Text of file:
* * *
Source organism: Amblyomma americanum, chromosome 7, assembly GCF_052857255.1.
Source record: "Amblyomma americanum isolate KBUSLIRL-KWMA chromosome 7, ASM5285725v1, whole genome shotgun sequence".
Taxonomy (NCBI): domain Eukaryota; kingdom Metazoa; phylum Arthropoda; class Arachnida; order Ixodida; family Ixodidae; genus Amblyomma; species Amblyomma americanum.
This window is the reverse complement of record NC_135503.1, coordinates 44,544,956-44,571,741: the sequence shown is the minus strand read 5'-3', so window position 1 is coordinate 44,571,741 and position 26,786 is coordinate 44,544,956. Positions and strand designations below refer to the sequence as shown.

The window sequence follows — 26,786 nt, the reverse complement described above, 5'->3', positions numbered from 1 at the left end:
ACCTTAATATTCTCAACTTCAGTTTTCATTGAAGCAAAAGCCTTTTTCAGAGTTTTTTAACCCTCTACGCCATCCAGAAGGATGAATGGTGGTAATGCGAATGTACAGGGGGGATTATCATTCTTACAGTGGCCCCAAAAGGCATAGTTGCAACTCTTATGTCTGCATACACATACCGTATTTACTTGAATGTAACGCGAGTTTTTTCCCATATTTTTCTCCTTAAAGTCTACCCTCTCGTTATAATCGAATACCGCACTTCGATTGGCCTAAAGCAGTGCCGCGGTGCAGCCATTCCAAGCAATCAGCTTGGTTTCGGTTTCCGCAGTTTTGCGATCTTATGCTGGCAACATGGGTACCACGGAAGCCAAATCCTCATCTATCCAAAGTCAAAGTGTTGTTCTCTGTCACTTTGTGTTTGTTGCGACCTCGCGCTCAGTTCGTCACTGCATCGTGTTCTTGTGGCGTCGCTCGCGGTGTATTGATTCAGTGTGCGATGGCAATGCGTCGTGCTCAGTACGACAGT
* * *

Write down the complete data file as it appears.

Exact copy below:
Source organism: Amblyomma americanum, chromosome 7, assembly GCF_052857255.1.
Source record: "Amblyomma americanum isolate KBUSLIRL-KWMA chromosome 7, ASM5285725v1, whole genome shotgun sequence".
Taxonomy (NCBI): domain Eukaryota; kingdom Metazoa; phylum Arthropoda; class Arachnida; order Ixodida; family Ixodidae; genus Amblyomma; species Amblyomma americanum.
This window is the reverse complement of record NC_135503.1, coordinates 44,544,956-44,571,741: the sequence shown is the minus strand read 5'-3', so window position 1 is coordinate 44,571,741 and position 26,786 is coordinate 44,544,956. Positions and strand designations below refer to the sequence as shown.

The window sequence follows — 26,786 nt, the reverse complement described above, 5'->3', positions numbered from 1 at the left end:
ACCTTAATATTCTCAACTTCAGTTTTCATTGAAGCAAAAGCCTTTTTCAGAGTTTTTTAACCCTCTACGCCATCCAGAAGGATGAATGGTGGTAATGCGAATGTACAGGGGGGATTATCATTCTTACAGTGGCCCCAAAAGGCATAGTTGCAACTCTTATGTCTGCATACACATACCGTATTTACTTGAATGTAACGCGAGTTTTTTCCCATATTTTTCTCCTTAAAGTCTACCCTCTCGTTATAATCGAATACCGCACTTCGATTGGCCTAAAGCAGTGCCGCGGTGCAGCCATTCCAAGCAATCAGCTTGGTTTCGGTTTCCGCAGTTTTGCGATCTTATGCTGGCAACATGGGTACCACGGAAGCCAAATCCTCATCTATCCAAAGTCAAAGTGTTGTTCTCTGTCACTTTGTGTTTGTTGCGACCTCGCGCTCAGTTCGTCACTGCATCGTGTTCTTGTGGCGTCGCTCGCGGTGTATTGATTCAGTGTGCGATGGCAATGCGTCGTGCTCAGTACGACAGT